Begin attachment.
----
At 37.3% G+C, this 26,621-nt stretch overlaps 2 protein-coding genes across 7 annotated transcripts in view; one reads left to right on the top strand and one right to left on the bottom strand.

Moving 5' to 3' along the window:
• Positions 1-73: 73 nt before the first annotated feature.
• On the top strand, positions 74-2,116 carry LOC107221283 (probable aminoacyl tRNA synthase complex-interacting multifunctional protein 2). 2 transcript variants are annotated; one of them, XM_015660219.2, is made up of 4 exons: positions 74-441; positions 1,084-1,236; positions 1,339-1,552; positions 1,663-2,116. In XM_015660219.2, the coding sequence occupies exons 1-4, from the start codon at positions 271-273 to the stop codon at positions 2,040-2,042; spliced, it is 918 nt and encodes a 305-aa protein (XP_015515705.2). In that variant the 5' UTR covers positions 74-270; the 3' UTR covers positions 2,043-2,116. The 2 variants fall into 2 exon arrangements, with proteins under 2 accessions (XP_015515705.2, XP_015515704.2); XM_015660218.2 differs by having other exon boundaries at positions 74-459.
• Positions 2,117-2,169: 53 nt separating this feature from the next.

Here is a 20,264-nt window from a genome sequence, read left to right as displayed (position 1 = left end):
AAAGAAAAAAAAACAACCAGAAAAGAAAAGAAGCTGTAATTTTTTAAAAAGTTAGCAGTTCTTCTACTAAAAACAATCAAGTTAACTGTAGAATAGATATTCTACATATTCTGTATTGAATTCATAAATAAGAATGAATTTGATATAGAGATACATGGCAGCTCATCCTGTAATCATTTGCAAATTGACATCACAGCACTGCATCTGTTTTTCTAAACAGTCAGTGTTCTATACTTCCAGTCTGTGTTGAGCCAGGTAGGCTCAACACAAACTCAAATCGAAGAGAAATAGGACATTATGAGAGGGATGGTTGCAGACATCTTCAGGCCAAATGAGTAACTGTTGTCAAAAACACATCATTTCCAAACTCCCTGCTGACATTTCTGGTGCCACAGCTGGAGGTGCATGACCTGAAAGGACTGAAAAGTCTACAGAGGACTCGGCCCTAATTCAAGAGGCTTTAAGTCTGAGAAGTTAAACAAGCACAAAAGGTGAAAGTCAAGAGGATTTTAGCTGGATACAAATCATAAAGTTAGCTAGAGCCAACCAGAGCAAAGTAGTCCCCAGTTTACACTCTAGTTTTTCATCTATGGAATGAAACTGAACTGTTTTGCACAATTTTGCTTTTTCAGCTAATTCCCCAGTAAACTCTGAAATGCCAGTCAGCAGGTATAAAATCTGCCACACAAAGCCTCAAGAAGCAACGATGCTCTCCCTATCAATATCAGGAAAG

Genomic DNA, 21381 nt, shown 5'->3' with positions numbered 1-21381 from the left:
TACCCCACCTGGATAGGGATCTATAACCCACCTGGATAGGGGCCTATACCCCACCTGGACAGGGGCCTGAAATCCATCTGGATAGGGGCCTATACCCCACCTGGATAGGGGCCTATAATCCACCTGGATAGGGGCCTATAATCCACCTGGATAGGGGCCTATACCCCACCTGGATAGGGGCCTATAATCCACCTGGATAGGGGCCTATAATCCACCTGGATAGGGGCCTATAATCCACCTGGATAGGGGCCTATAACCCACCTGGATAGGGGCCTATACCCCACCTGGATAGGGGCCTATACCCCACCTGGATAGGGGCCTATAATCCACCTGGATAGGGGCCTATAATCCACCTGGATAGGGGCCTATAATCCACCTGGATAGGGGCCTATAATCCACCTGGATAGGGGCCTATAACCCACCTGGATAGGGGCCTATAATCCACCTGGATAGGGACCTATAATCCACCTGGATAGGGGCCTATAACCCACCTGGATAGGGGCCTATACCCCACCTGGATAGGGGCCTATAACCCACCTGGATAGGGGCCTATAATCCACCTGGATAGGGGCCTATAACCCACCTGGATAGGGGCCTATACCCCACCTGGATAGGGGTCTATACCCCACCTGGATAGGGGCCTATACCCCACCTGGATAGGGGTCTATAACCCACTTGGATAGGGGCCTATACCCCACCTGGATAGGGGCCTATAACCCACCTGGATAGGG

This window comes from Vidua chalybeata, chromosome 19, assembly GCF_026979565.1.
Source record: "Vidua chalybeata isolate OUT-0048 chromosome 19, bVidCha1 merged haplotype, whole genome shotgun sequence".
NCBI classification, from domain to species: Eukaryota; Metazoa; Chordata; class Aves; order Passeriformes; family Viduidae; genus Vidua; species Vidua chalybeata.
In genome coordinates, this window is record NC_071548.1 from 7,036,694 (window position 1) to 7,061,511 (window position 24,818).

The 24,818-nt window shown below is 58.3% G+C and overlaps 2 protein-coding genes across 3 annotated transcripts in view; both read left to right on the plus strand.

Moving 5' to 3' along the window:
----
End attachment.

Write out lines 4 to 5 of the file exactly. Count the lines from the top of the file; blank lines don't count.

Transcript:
• On the top strand, positions 74-2,116 carry LOC107221283 (probable aminoacyl tRNA synthase complex-interacting multifunctional protein 2). 2 transcript variants are annotated; one of them, XM_015660219.2, is made up of 4 exons: positions 74-441; positions 1,084-1,236; positions 1,339-1,552; positions 1,663-2,116. In XM_015660219.2, the coding sequence occupies exons 1-4, from the start codon at positions 271-273 to the stop codon at positions 2,040-2,042; spliced, it is 918 nt and encodes a 305-aa protein (XP_015515705.2). In that variant the 5' UTR covers positions 74-270; the 3' UTR covers positions 2,043-2,116. The 2 variants fall into 2 exon arrangements, with proteins under 2 accessions (XP_015515705.2, XP_015515704.2); XM_015660218.2 differs by having other exon boundaries at positions 74-459.
• Positions 2,117-2,169: 53 nt separating this feature from the next.